Maybe I’ll listen to the new We Are the Ocean song ‘ARK’. That’s been buzzing around my head nicely for a while. Or perhaps I’ll try and write a feature piece on that BBC Music cover creation of ‘God Only Knows’, to delve into the madness where they put Dave Grohl in the same vein as (definition of flash in the pan) Sam Smith. Or perhaps I’ll listen to that 30-second snippet of the new Foo Fighters album in the documentary promo.
For me, those thoughts gave the underlying impression of an album that failed to do what I demand from music. It neither grabbed me, nor did it take me on a journey, nor did it inspire any poignant emotion within me – barring apathy – if that can be classified as a discernable emotion. I didn’t feel it was truly experimental either; there was nothing which jumped out and grabbed me and made me think, nobody else is doing that at the moment.
The record truly just doesn’t get going until quarter of an hour in, despite flecks of promise at the end of LP opener ‘Safety in Numbers’. ‘Night Terror’ at least had enough about to wake me from the faux-slumber I drifted into at the top of the album. Perhaps I was expecting too much? But when the NME call their second album “Punchy, literate guitar music”, I expect a bit of punch before around 25 minutes into the blooming thing. ‘A Part of It’ starts off with a bit of bite and vigour, almost enough to nudge me awake from my stasis.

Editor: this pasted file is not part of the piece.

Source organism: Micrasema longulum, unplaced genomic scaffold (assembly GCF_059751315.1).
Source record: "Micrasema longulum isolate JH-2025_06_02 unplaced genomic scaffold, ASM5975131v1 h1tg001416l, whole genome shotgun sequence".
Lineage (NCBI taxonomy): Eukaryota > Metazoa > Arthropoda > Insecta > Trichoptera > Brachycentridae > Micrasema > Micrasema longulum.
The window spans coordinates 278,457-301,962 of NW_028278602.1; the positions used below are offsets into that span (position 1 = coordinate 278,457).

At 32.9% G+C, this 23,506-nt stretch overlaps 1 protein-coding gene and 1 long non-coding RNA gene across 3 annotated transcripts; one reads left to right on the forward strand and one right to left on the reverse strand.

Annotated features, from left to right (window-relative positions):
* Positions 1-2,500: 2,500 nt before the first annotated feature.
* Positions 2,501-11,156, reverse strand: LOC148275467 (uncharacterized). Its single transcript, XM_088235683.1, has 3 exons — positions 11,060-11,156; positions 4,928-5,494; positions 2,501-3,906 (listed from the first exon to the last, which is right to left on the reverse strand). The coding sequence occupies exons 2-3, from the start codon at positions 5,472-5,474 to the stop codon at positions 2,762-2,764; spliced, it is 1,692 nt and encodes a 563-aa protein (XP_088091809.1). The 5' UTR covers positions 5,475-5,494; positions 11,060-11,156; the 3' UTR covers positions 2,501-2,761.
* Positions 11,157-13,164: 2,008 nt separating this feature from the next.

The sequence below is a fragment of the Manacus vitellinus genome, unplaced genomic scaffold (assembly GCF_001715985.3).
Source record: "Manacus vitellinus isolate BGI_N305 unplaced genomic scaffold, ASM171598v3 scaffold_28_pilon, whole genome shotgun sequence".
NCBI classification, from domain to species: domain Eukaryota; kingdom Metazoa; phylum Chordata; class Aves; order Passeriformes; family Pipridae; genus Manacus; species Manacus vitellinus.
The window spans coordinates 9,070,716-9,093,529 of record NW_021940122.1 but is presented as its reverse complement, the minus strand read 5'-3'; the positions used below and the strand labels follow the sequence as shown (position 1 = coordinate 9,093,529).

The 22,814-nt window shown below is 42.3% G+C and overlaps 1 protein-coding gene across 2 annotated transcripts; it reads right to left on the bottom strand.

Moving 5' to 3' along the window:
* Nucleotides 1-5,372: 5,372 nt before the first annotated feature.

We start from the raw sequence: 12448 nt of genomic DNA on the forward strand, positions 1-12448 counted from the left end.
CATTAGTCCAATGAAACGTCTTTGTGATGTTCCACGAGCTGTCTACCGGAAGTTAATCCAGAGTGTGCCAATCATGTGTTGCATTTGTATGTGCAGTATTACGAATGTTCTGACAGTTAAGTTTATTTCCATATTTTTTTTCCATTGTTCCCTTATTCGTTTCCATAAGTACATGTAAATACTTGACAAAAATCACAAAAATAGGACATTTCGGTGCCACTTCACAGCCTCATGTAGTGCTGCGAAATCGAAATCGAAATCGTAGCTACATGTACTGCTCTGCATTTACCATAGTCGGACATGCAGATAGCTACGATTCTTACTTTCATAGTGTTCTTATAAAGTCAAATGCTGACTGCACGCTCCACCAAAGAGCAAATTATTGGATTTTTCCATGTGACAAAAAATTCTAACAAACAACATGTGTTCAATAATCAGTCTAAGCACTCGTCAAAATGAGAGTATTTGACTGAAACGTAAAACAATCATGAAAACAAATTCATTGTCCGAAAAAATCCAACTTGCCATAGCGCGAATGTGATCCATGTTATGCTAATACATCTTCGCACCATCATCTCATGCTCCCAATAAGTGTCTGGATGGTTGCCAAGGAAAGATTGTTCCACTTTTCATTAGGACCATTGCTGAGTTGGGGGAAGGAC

From the brilliantly angst-ridden breakout record of ‘These Four Walls’, We Were Promised Jetpacks showed a great promise in the brilliantly honest songwriting that underpinned the power of their debut outing. Despite their being an almost overwhelming sense of anxiety throughout ‘Unravelling’, this album just doesn’t hit the emotional highs and lows that predecessors have found the note on. As far as British post-rock is going, the group looked certain to push their way to the forefront, but this album despite having all the sheen of a brilliant production and some slick guitar work just feels a little underwhelming.
I just thought a band with the word ‘jetpacks’ in the title may be a little more exciting with maturity, but even after ‘Unravelling’, I still think we’re waiting for lift-off.
Scottish band We Were Promised Jetpacks‘ third album ‘Unravelling’ is out now on FatCat Records. Read Mary’s review of previous single ‘I Keep It Composed’ here.
Following the release of their new EP ‘Exit, Pursued By A Bear’, To Kill a King have just announced a list of spring 2015 tour dates, including the band’s biggest headline show to date at Shepherd’s Bush Empire in London.
As a preview, they’ve shared the video for a live performance of the EP’s lead track ‘Oh My Love’, which you can watch below the tour date listing. Tickets for the following shows will go on sale on Friday, the 24th of October, at 9 AM.
Friday 6th March 2015 – Nottingham Rescue Rooms
Saturday 7th March 2015 – Glasgow Stereo
Sunday 8th March 2015 – Manchester Deaf Institute
Monday 9th March 2015 – Leeds Brudenell Social Club
Wednesday 11th March 2015 – Bristol Thekla
Thursday 12th March 2015 – Brighton Haunt
Friday 13th March 2015 – Southampton Joiners
Saturday 14th March 2015 – London Shepherd’s Bush Empire